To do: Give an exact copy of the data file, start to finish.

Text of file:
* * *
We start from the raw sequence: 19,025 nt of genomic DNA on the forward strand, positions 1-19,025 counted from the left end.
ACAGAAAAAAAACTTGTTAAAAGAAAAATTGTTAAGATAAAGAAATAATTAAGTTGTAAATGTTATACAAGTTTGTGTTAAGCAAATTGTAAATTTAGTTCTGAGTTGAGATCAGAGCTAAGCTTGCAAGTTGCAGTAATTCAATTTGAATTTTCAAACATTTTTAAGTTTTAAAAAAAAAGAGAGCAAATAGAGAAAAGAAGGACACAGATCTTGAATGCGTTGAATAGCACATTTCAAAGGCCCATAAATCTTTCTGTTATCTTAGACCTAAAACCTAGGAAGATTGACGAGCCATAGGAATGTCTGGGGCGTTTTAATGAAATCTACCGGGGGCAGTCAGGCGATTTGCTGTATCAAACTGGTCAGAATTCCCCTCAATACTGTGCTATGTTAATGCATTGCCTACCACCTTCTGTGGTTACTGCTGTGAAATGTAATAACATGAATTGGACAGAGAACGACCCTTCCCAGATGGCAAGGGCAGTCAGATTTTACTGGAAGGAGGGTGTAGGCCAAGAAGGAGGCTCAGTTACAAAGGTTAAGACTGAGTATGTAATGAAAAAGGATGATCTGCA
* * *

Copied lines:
We start from the raw sequence: 19,025 nt of genomic DNA on the forward strand, positions 1-19,025 counted from the left end.
ACAGAAAAAAAACTTGTTAAAAGAAAAATTGTTAAGATAAAGAAATAATTAAGTTGTAAATGTTATACAAGTTTGTGTTAAGCAAATTGTAAATTTAGTTCTGAGTTGAGATCAGAGCTAAGCTTGCAAGTTGCAGTAATTCAATTTGAATTTTCAAACATTTTTAAGTTTTAAAAAAAAAGAGAGCAAATAGAGAAAAGAAGGACACAGATCTTGAATGCGTTGAATAGCACATTTCAAAGGCCCATAAATCTTTCTGTTATCTTAGACCTAAAACCTAGGAAGATTGACGAGCCATAGGAATGTCTGGGGCGTTTTAATGAAATCTACCGGGGGCAGTCAGGCGATTTGCTGTATCAAACTGGTCAGAATTCCCCTCAATACTGTGCTATGTTAATGCATTGCCTACCACCTTCTGTGGTTACTGCTGTGAAATGTAATAACATGAATTGGACAGAGAACGACCCTTCCCAGATGGCAAGGGCAGTCAGATTTTACTGGAAGGAGGGTGTAGGCCAAGAAGGAGGCTCAGTTACAAAGGTTAAGACTGAGTATGTAATGAAAAAGGATGATCTGCA